There were now only three laps to go, and no one was about to jump over the rails and carjack a moped in order to chase down our dude from the South Bay, so the field waited for the sprint. Davy got nicked at the line but still earned a bronze medal at his first national championship ever. Kevin pulled on the stars and stripes jersey, reveling in the moment even as he was whisked off to doping control where a couple of hairy nurses stood guard and clinically compared his endowment to their former husbands.
His next big race is Friday, where he faces stiff competition in the individual pursuit. Hats off to Kevin for another inspiring win!
July 25, 2012 Comments Off on 1:08
“Davy fuckin’ turned a 1:08.”
I didn’t know how fast that was, exactly, but I didn’t need to. Fukdude was impressed, and Fukdude is never impressed.
“Pretty fast, huh?”
“Fast? Fuck, dude, it was like the fifth time he’d ever done a kilo. Fucking unbelievable.”
A year has passed, and I still don’t know exactly how fast 1:08 is, but I know it’s pretty much unbelievably incredibly awesomely fast because of the countless people who have come up to me and said, “Did you hear about Davy? Fucking dude turned a 1:08 on like his first kilo ever.”
It’s a good thing I never got my arms around 1:08 because they had the state masters track championships in Carson a few weeks ago.
Fukdude was shaking his head. “Davy fuckin’ turned a 1:07. Fucking unbelievable.”
However unthinkably fast a 1:08 was, Davy’s 1:07 was so fast that he caught the guy who started at the same time on the other side of the track. In a four-lap race that lasts less than a minute and ten seconds, he overhauled the other guy on the third lap.
The “other” discipline
We sometimes get so caught up in reviewing the accomplishments of our local roadies that the feats of our SoCal track racers get obscured. It’s easy to understand why. Whether it’s Keith Ketterer setting a new world hour record for his age group, Kevin Phillips coming home with a national title in the team pursuit, or multi-title winners John Walsh and Dan Vogt pulling on another stars-and-stripes jersey, track racers belong to the worst of all categories with regard to their sport. They’re a niche within a cranny inside microfissure.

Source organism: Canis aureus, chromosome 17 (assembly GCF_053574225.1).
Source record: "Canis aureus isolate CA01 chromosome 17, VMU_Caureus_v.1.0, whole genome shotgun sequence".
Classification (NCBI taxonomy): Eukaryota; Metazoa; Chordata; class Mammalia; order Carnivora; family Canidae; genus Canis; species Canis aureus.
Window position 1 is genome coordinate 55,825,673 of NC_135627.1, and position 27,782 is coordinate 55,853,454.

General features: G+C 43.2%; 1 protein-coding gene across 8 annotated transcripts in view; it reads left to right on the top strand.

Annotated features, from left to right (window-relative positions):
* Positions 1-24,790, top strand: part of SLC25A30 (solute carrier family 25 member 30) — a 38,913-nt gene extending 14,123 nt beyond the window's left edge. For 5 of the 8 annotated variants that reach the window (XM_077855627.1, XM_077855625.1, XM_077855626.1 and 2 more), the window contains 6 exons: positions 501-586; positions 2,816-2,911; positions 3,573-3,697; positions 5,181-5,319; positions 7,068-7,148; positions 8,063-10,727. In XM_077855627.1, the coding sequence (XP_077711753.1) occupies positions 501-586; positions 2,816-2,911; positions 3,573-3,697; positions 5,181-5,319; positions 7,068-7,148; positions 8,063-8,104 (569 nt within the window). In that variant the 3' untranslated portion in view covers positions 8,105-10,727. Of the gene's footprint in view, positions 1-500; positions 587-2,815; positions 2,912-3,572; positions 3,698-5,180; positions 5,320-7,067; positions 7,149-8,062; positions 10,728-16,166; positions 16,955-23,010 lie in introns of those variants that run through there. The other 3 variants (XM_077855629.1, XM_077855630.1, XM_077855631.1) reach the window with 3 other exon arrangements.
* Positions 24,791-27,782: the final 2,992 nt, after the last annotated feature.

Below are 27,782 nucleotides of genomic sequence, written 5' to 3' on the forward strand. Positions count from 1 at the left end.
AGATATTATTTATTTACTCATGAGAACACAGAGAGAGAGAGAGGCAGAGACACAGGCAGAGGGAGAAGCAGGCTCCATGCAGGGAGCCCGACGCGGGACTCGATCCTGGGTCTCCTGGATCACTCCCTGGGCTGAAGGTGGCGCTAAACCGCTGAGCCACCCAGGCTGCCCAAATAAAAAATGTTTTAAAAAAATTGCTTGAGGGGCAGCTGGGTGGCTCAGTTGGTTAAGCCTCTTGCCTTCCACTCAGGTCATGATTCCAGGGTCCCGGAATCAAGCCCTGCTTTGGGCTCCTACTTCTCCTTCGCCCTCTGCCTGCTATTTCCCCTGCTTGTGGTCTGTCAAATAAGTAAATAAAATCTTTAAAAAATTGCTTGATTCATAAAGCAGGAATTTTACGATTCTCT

What Jon Davy has accomplished in the short time he’s dedicated to the kilo is amazing, only not really. It’s amazing because when you calculate the average lap speed for a 1:07 kilo, it’s about 438 miles per hour. But it’s not really amazing if you know Jon and have ever ridden with him.
He’s one of the few masters racers who comes into the sport with a legitimate pedigree. He swam for USC on a full scholarship, and looks like it. He’s about six-twelve, weighs 300 pounds, and has the body fat percentage of a large asphalt crash barrier. You might think that with that build he’s not a great road racer, but he more than holds his own in the masters road races and certainly in the crits.
Despite trying his hand at a variety of road events, though, it seems like the place he’s imminently suited to excel is the track. There just aren’t very many guys out there who can sustain eight or nine gigawatts for four laps. The best thing of all about him, though, is his character. He never shouts, yells, or gets excited. I suppose that when you’re as large as a house and chiseled out of marble you don’t exactly have to raise your voice to get people to notice.
This Saturday Jon will tackle the kilo in Colorado Springs at the national masters track championships. In addition to the points race, scratch race, team sprint, team pursuit, and madison, he’ll be doing battle with the thin Colorado air and rigors of travel. Here’s wishing him and the rest of the California track contingent the best.